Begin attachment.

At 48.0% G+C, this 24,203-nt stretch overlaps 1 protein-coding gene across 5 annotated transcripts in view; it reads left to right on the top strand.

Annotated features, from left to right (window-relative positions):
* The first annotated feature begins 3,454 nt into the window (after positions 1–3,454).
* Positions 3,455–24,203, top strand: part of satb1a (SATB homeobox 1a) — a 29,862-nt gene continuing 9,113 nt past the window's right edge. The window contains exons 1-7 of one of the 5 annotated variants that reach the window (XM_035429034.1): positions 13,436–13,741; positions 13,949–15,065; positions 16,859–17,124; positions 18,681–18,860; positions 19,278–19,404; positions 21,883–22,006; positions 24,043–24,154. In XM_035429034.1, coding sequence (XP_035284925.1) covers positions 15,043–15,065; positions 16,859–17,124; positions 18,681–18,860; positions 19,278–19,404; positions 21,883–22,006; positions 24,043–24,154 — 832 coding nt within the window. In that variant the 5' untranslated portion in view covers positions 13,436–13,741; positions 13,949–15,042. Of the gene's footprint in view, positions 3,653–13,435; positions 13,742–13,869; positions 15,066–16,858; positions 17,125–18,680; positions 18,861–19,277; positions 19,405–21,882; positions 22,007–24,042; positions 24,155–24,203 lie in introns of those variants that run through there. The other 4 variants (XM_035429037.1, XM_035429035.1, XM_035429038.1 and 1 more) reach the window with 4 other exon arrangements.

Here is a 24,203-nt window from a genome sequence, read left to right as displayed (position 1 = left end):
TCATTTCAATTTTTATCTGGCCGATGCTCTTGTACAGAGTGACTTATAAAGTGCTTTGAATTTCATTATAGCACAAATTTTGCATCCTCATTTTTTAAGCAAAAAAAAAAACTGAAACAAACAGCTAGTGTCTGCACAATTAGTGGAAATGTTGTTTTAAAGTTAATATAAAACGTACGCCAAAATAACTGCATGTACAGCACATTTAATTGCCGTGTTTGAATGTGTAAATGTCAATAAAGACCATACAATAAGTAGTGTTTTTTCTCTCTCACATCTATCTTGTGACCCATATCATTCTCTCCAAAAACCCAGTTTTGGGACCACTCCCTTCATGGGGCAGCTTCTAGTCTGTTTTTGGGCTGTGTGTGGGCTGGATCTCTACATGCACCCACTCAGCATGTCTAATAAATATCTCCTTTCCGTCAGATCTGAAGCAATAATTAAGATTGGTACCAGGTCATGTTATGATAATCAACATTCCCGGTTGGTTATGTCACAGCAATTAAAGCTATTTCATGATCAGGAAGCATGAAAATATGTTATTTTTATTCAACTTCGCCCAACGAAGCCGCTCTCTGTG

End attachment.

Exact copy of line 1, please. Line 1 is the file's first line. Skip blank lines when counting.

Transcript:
At 48.0% G+C, this 24,203-nt stretch overlaps 1 protein-coding gene across 5 annotated transcripts in view; it reads left to right on the top strand.